The man decided to stop fighting with his wife and allow the children to live with her.

Lawyers said what the child suffers or hopes for is often left unsaid or lost on warring parents.

Lawyer Foo Siew Fong said divorcing couples are often too caught up in their own hurt feelings to be able to really listen and understand what their children are going through.

Lawyer Rajan Chettiar said: "Parents just do what they think is best for their child. If we are talking about acting in the child's best interests, then the child's voice must be heard more often."

Since 2011, the FJC has made it compulsory for all divorcing couples with children to attend counselling and mediation sessions at its Child Focused Resolution Centre. This is to help them work out care arrangements for the children, instead of fighting over them in court.

Madam Ang said: "We want to shift mindsets away from their marital conflicts to really thinking about their children."









Reducing divorce conflict, easing kids' insecurities
By Theresa Tan,The Straits Times, 2 Oct 2015

One in three children caught in an acrimonious divorce could face a mental health problem, such as anxiety or depression, that requires professional help.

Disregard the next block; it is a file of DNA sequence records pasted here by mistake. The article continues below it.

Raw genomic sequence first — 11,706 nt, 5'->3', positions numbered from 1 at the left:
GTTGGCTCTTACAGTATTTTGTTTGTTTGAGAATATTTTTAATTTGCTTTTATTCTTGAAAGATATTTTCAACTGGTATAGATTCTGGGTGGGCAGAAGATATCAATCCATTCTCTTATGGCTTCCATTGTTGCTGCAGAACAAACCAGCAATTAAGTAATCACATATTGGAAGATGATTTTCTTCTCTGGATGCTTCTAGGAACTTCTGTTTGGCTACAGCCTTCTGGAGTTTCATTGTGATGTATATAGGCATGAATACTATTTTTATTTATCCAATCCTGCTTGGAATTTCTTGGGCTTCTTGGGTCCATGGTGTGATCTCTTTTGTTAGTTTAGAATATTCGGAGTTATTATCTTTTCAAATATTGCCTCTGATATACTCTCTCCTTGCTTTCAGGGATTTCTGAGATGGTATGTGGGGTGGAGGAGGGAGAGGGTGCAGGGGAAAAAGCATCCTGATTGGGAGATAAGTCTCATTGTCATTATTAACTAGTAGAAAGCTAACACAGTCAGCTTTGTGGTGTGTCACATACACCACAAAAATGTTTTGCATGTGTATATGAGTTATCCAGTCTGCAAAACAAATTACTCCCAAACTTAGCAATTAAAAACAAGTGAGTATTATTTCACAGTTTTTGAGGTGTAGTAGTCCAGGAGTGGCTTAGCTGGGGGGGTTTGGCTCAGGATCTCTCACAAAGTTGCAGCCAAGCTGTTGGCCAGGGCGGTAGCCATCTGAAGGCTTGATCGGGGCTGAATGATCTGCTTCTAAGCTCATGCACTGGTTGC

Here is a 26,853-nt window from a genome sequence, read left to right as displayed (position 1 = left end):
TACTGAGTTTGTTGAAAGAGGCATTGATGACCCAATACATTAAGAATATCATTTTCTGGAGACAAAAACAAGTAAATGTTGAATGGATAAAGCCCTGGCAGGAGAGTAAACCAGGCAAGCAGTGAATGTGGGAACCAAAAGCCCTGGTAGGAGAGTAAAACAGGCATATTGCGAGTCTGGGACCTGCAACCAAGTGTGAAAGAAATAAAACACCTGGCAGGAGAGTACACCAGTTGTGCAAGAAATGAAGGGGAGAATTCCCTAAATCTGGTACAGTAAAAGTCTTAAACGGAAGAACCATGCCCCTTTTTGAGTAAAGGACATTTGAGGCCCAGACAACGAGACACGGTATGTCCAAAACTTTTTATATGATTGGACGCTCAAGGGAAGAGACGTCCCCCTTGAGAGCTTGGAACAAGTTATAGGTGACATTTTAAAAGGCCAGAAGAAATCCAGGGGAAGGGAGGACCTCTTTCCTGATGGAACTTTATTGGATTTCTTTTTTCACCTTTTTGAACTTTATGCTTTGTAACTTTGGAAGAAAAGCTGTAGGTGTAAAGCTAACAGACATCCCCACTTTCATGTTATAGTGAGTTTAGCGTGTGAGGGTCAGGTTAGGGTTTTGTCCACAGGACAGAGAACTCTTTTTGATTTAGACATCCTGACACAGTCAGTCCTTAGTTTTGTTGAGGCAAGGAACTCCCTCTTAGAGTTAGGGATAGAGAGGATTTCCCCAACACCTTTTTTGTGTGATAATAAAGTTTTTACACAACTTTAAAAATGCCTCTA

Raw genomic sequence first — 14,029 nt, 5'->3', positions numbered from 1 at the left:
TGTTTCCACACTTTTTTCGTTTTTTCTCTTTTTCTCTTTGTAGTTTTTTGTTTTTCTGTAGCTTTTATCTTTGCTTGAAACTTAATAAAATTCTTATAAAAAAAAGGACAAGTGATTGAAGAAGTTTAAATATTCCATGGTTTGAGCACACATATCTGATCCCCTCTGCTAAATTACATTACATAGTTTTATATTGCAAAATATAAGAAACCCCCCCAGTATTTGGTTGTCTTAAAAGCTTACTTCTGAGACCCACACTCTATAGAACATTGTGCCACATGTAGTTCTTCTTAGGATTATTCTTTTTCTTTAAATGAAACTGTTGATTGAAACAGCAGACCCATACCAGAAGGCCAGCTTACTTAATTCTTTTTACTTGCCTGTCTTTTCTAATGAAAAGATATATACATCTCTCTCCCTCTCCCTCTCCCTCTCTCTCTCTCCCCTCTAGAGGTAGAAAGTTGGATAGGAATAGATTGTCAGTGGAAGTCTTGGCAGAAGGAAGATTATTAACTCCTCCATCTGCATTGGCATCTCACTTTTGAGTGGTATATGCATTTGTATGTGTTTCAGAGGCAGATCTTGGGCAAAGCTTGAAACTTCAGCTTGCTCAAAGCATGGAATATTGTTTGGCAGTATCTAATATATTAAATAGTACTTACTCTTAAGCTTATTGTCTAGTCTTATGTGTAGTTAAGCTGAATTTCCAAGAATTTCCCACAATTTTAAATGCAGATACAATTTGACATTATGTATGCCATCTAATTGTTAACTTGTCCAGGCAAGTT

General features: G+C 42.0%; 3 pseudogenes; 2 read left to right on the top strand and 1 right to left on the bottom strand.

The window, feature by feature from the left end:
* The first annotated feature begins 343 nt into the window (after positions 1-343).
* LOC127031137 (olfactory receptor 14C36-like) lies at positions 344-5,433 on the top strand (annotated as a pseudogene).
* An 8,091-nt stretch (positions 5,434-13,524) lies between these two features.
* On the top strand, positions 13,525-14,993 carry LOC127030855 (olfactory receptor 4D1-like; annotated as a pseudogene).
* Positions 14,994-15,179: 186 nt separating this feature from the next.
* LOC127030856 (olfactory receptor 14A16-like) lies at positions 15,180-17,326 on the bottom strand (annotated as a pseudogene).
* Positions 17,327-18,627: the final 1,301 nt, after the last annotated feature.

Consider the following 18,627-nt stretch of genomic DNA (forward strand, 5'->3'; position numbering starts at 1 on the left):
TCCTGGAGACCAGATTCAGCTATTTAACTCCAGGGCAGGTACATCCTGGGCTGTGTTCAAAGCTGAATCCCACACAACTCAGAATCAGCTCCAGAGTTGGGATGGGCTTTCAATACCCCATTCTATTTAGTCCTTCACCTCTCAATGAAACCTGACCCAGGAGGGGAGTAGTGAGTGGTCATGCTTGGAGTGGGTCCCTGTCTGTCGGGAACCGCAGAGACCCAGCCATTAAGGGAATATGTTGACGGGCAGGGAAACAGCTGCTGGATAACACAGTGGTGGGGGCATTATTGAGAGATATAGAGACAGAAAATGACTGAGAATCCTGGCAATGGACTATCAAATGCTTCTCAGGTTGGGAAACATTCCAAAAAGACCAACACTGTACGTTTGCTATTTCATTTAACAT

Professor Jennifer McIntosh, an Australian child psychologist who has investigated family trauma for almost three decades, discovered this from her research on over 300 Australian children with feuding parents.

"The worse the conflict, the worse it is for the child, who has to constantly deal with all the hostilities the parents inflict on each other," she said. "Some children become so vigilant to what's happening that they stop being children and start being a caregiver to their parents."

Prof McIntosh, 51, pioneered the Child Inclusive Dispute Resolution model, as a way to give children a voice in a fight that affects them.

Parents are often so caught up in their own pain and anger that they overlook how their acrimony is affecting their offspring, she said.

Her research on the Child Inclusive Dispute Resolution model showed that it made couples fight significantly less, and children felt closer to their parents.

Prof McIntosh is in Singapore to train the Family Justice Courts counsellors on how to engage families using this approach.

She said it was important for trained professionals to find out the children's feelings, as they may not tell their parents the truth.

She said: "Children love both their parents, and depend on both of them. So they need to keep things sweet between them, and they spend an awful lot of time weighing how the information would affect their parents. So what the parent hears from their child could be a sanitised version of the truth."

However, she noted that this child inclusive engagement will work only for those who are willing and able to consider their child's point of view, and reflect on their own behaviour.

She said: "It doesn't mean they walk away as perfect parents, but they are motivated to do better."